Next week is the highly touted and scrutinized Jackson Hole meeting. Federal Reserve Chairman Jerome Powell may use his closely watched speech in Jackson Hole to discuss potential trouble spots ahead for the economy and how the central bank might react. Powell is speaking on “monetary policy in a changing economy” on Friday at 10 a.m. Eastern from the central bank’s annual summer retreat in the Grand Teton Mountains. The Jackson Hole meeting comes at a time where the market seemingly has accepted the Fed’s rate hike path and monetary policy, but President Donald Trump has not. Trump criticized Jerome Powell’s Fed, saying that he needed help from the central bank to improve the economy, suggesting that a series of rate hikes by Powell & Co., were undercutting pro-market policies. His continued discontentedness with Fed rate hikes has given investors reasons to consider if his displeasure might impede the Fed’s actions in the future.
While many economists believe the Fed has plotted the appropriate course for monetary policy with respect to its dual mandates, inflation and employment, not all economists are in agreement. In fact, Finom Group’s chief market strategist and admitted pseudo-economists Seth Golden disagrees with the Fed’s course of action. Golden doesn’t believe the economy is expressing true inflation, adjusted inflation or nominal inflation. Whether it is the Personal Consumption & Expenditures or Consumer Price Index data, neither has or is representing nominal inflation on the horizon. Are both metrics running hotter than in previous years, yes! But neither is anywhere near levels of concern or at breakaway speed. In fact, Golden believes the Fed is in agreement with his views as the Fed has recently adopted a “symmetric” approach to its inflation analysis and with respect to its future rate hikes.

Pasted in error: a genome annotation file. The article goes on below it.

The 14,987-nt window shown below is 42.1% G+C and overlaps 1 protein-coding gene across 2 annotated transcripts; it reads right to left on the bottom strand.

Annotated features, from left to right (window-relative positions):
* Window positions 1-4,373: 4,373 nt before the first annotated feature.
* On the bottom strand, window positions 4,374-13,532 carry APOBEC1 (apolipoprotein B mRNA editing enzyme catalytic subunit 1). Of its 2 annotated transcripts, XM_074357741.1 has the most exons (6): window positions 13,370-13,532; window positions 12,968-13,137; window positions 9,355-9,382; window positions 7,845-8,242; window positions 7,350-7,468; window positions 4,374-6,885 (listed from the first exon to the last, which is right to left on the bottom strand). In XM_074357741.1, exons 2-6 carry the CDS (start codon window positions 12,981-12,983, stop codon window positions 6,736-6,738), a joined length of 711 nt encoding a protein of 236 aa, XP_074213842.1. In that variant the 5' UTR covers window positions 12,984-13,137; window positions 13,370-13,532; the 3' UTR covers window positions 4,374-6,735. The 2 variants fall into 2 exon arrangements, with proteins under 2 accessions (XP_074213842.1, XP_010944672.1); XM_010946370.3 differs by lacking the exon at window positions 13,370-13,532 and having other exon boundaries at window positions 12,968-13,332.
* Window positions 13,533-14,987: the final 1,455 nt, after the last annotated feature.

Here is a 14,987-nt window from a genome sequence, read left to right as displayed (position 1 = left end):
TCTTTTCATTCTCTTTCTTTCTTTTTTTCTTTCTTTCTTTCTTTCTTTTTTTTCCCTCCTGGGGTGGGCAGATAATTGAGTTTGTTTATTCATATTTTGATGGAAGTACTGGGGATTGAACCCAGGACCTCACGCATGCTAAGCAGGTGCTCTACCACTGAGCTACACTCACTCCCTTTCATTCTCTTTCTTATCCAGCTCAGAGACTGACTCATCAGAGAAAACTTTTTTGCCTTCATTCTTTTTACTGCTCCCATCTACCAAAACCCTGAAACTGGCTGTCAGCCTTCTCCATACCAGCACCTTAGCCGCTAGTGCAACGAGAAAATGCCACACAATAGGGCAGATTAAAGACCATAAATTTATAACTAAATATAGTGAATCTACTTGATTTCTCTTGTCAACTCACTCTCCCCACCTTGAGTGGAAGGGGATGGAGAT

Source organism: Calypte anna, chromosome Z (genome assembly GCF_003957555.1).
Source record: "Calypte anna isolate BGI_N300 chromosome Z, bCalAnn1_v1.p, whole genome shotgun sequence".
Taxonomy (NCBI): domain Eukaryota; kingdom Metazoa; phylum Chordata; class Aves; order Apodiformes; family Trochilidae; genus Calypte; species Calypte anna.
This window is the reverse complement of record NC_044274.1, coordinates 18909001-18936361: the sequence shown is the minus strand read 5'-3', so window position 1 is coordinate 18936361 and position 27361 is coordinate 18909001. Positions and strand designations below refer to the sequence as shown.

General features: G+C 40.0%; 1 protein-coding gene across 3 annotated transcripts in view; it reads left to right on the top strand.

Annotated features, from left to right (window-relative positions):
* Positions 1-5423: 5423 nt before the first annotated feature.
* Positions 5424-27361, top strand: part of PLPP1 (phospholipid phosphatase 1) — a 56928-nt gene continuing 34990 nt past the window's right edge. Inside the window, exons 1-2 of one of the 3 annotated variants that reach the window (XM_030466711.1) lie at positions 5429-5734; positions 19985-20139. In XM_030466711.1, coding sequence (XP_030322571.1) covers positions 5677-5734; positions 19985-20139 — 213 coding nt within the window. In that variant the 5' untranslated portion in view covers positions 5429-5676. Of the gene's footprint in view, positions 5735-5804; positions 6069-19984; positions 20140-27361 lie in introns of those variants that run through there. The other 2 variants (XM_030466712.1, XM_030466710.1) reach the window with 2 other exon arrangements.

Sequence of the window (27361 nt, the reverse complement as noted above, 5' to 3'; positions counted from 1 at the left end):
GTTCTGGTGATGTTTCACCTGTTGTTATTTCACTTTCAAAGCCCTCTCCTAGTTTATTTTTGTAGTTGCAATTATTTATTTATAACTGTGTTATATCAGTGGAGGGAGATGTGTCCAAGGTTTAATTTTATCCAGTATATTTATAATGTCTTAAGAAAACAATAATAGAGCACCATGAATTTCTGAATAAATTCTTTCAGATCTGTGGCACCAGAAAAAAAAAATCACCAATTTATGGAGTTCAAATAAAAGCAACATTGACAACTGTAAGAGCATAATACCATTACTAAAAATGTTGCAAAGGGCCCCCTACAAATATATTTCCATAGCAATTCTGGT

“It was also noted that a temporary period of inflation modestly above 2 percent would be consistent with the Committee’s symmetric inflation objective and could be helpful in anchoring longer-run inflation expectations at a level consistent with that objective.”